Then the problem of religious freedom for the occupied Eastern territories was discussed. The Fuehrer consulted Reichsleiter Bormann, who already had gathered much experience by the preparations for the Wartheland and for Austria. I explained the situations in the East was that various large ecclesiastical groups being formed, but that one should not allow such development to take place without supervision, but that one ought to direct same and that the intended decrees, respectively orders, were for the purpose of protecting us from unanticipated surprises. Bormann entirely agreed with this attitude, he merely questioned if the Reichminister East, who also had some standing in Germany, would not produce too close a dependency by a law which might have repercussions inside the Reich. What was to be understood under "religious freedom" was to be interpreted by the Churches, and he could anticipate, that such a law would produce hundreds of new letters and complaints on the part of the churches within the Reich. The Fuehrer considered a number of twists and forms which would eliminate such a danger, and after discussing its suitability the Fuehrer read the decree and gave his consent. Finally it was agreed that the whole question was not to be settled by myself in the from of a law, but that the Reich Commissioners take the existing religious freedom so to speak for granted and would decree the necessary executive orders. I was then to watch the development continuously and retain the executive control. It is easily possible that the leaders of the churches in the Ukraine would combine in order to elect a patriarch. I pointed out that this was already the case for all practical purposes and that a steering of the matter is necessary. The Fuehrer asked me if I really thought that all the Ukrainians were faithful adherents of the church. i replied that with the older generation and the women it was certainly the case, the youth were already somewhat unaccustomed to church. Furthermore I had transported from Kiev to Berlin the "Atheist Museum". In this the writings of the national writer of the Ukraine, Schewischenko, are quoted and may be possible to publish them in the Ukrainian language in a sense which in truth was not for the church. Also such freedom of expression of opinion has also to be guaranteed. Moreover the Fuehrer emphasized that after the war he would proceed against the churches with the fitting measures; he believed that he was still able to do something because of his authority which at a later date would be difficult for anybody else. He would not forget the attitude of the church during the war. i told the Fuehrer that I carried out church political lectures in a small circle in my lecture house in Dahlem, in which the whole problem was thoroughly examined, so that in the future the necessary ideological fight would also be carried out with the necessary knowledge and on the necessary scale.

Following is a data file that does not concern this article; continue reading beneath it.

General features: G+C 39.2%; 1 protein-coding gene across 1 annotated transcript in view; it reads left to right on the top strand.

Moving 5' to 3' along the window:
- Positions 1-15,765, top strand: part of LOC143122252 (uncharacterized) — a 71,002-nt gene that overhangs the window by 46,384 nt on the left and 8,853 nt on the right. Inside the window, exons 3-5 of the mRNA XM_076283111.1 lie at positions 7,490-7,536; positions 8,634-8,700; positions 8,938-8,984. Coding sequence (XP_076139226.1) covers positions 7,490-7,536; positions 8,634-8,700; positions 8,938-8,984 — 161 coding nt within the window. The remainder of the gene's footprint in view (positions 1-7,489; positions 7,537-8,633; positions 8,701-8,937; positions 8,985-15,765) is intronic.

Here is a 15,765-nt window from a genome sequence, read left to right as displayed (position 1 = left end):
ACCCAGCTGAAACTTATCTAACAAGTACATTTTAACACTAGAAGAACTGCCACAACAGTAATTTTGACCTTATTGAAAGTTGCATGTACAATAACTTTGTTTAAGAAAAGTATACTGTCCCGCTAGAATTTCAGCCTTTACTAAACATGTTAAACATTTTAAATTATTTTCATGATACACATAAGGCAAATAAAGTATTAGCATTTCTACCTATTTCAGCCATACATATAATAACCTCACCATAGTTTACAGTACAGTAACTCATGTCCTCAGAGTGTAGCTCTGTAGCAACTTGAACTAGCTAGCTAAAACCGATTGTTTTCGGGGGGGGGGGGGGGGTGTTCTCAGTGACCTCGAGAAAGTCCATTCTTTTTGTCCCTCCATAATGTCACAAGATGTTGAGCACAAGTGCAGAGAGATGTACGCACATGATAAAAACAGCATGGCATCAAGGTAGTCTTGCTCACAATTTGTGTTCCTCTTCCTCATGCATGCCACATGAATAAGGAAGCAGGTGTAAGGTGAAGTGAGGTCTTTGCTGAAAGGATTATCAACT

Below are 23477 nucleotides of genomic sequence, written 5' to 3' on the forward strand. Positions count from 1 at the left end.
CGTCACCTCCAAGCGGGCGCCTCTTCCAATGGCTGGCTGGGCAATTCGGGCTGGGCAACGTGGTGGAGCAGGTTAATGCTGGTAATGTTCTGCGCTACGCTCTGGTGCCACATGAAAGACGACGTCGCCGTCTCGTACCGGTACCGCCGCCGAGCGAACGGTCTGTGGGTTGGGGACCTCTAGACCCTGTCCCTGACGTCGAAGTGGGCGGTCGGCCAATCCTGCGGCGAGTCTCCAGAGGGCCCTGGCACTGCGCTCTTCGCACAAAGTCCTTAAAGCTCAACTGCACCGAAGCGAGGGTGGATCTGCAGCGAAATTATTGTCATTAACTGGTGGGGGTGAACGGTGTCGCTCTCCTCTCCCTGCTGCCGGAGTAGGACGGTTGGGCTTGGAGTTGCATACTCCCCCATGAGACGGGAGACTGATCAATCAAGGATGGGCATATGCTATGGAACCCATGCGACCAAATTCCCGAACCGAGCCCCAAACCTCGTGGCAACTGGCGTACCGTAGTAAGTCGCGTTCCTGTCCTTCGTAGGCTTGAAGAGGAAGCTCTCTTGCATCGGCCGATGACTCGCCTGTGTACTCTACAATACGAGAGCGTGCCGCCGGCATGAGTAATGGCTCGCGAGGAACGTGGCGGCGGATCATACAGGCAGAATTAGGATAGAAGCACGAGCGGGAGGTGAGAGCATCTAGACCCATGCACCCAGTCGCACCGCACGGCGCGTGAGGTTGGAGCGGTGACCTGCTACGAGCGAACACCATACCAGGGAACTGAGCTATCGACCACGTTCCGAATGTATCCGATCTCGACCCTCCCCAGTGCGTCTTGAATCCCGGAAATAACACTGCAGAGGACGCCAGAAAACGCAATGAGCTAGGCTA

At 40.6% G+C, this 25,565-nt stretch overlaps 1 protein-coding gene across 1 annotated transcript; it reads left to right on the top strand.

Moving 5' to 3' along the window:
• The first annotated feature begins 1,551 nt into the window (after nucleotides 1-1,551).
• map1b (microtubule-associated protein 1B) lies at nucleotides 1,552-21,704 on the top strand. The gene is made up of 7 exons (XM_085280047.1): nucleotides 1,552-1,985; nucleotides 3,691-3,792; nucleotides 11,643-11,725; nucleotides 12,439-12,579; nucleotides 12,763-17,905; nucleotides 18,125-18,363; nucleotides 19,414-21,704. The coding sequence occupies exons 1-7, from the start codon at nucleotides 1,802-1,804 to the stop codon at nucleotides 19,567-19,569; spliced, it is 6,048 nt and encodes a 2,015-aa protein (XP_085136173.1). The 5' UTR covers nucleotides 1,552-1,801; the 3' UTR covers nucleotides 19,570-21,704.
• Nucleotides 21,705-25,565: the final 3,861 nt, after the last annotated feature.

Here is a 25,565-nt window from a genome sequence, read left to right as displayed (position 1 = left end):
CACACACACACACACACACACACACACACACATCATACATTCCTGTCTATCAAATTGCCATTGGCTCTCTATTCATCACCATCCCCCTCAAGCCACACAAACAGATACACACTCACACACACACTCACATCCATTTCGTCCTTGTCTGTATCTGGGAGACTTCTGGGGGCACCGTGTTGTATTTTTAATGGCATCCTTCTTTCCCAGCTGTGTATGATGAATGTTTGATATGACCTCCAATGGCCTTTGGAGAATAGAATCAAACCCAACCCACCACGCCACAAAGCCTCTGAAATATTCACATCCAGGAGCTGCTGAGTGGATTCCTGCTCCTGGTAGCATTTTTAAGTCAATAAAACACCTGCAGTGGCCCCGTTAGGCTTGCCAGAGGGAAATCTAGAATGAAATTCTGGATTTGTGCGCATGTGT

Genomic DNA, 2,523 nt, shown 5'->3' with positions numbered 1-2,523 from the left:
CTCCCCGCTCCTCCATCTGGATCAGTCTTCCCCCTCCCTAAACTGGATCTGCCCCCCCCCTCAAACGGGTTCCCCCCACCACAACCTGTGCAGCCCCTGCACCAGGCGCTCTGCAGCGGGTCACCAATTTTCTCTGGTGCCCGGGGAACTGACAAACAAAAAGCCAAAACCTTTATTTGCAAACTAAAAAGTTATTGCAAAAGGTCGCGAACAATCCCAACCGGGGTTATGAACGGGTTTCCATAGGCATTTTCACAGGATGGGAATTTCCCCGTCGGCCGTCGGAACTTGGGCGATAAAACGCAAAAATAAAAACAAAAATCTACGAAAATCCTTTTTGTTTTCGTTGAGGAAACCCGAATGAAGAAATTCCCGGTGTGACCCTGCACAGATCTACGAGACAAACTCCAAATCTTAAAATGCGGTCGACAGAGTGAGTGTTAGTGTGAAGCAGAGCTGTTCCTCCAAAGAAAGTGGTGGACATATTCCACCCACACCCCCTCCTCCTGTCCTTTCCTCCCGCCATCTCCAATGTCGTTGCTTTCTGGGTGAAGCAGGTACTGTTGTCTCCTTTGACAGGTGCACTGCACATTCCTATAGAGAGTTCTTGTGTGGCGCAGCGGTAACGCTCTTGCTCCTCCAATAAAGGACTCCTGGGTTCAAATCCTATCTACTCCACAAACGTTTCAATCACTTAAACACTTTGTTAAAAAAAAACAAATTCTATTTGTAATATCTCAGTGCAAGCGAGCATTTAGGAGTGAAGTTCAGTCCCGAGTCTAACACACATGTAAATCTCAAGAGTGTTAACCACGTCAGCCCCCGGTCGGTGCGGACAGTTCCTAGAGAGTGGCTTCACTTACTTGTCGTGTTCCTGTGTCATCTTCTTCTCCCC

Then the treatment of the countries which were Germany's wards was discussed. I pointed out that some representatives interpreted the point of view of the master race, by travelling up and down the country with the whip. It is true, formerly one used to say of the Slavs that they liked to be thrashed. But this had changed radically. Now the situation was that the public thrashing meant the same as for the Orientals "the losing of face." Even the Bolshevics mistreated the prisoners abominably behind the walls, but never in public view. A number of incidents had occurred caused by thoughtless talk. It is necessary that our foreign representatives also know how to keep silent. The Fuehrer read the draft of my decree for the Reich Commissioner Ukraine and gave his consent to it.
I then described to the Fuehrer the reception of the three delegations of farmers in grateful acknowledgment of our agrarian legislation and produced all our propaganda, such as circulars, pamphlets, posters, translations of German writings, etc. The difficulty here, too, was that it had taken a long time until the 18 waggons could be transported. A part had remained in the Government General. The whole action was very successful. I then submitted to the Fuehrer photographs of Ukrainian men and women who were working in the Heinkel works. The Fuehrer expressed his surprise at the extraordinary good looks and even beauty of the people.